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Best friends from the North Okanagan catch a big break with hunting show

Kent Michie and Dean Trumbley of Bushnell's Trigger Effect.
Image Credit: Facebook
January 13, 2017 - 9:00 PM

VERNON - Not that long ago, Dean Trumbley was close to giving up on his dream of making it in the big leagues with a hunting show he co-hosts with his best friend.

The wildlife biologist from Falkand was still working part-time as an environmental consultant just to pay the bills. He and fellow wildlife biologist Kent Michie were pouring everything they had into Trigger Effect, a hunting show they had long talked about, and were finally making into a reality. The show was in Season Four, but they didn’t know how much longer it would last.

“We were kind of at our wit’s end,” Trumbley, of Thunder Boyz Productions Inc., says. “We got to a point where we said if we don’t see any significant change moving forward it was maybe time for us to go back to our old careers and say at least we tried.”

Instead, the show caught the attention of some of the biggest brands in the hunting industry and is now sponsored by the outdoors company Bushnell Canada. Currently in Season Five, the show — which plays on Wild T.V. — is going strong.

“We slugged it out in a very tough industry,” Trumbley says.

While earlier seasons filmed mainly in B.C. and Canada, the longtime friends are now travelling to places like Argentina and Africa to shoot episodes. 

“I enjoy the different habitats and I enjoy the cultures. Seeing how they hunt and how hunting affects them,” Trumbley says.

Trigger Effect is unique among hunting shows because of its focus on education and conservation, Trumbley says.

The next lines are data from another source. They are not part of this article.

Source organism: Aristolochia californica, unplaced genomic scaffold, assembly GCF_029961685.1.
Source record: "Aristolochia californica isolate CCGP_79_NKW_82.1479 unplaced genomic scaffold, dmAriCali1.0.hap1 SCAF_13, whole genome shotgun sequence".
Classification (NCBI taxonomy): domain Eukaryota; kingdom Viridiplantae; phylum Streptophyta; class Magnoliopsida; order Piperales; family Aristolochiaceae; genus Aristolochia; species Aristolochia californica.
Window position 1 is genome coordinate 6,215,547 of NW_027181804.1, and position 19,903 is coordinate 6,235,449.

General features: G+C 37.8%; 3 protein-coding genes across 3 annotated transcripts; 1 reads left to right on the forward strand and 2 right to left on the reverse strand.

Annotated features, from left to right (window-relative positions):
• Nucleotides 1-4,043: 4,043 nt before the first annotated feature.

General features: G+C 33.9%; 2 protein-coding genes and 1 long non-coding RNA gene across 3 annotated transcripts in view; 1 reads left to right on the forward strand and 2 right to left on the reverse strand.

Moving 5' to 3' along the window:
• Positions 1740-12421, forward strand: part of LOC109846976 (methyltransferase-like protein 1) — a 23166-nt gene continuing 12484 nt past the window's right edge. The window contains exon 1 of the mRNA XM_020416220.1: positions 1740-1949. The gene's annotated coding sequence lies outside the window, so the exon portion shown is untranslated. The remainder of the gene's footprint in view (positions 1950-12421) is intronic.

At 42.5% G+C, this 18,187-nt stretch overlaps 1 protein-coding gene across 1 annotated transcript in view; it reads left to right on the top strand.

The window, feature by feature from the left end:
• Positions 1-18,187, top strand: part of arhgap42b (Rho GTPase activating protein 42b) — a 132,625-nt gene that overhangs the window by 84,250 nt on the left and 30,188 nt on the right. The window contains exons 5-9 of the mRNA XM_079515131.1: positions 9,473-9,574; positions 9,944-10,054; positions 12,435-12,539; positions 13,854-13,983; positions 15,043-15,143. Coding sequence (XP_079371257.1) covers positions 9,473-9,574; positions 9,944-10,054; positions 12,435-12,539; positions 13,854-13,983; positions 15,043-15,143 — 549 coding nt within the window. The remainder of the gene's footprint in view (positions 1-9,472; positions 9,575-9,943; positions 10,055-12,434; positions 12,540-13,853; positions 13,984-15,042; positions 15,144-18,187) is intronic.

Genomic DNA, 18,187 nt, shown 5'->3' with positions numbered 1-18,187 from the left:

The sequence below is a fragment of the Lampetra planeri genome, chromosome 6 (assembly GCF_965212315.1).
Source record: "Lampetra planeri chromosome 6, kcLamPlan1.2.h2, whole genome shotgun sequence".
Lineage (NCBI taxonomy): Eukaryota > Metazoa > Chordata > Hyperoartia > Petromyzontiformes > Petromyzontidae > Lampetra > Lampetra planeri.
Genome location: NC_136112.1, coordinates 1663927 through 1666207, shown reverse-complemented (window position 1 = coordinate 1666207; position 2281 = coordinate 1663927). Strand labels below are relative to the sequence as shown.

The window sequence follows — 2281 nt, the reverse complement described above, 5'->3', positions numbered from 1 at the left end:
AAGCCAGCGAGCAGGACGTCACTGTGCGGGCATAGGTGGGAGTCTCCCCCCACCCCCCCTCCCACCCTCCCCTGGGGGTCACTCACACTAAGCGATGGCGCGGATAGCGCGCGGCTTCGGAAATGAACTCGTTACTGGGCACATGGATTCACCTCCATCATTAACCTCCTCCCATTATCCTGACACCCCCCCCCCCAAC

“With both of us being biologists, one of the really important things we wanted to bring to the forefront is education; an understanding of conservation and management,” he says.

For Trumbley, hunting is engrained in his past. The grandson of Charles ‘Smokey’ Trumbley — well-known in the Vernon area during the 1970s and 1980s for his radio and T.V. shows on hunting and fishing advice — much of his childhood was spent in the wilderness, learning about animals.

“He (Smokey) really wanted to teach people to love the outdoors and become an active part in it,” Trumbley says. “This is my small way of doing that.”

All of the editing for Trigger Effect happens right in Falkland, at Trumbley’s home. While he and Michie will be doing lots of travelling in the near future, they intend to keep a majority of the show built on Canadian content.

“We are very proud of the fact we are a Canadian show, because this is a very American-dominated industry,” Trumbley says.

At 48, Trumbley hopes to be filming new episodes for many years to come.

“We’re going to push it as long as we can and as long as people enjoy watching our show,” he says.

You can find past seasons of the show here.


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News from © InfoTel News Ltd, 2017
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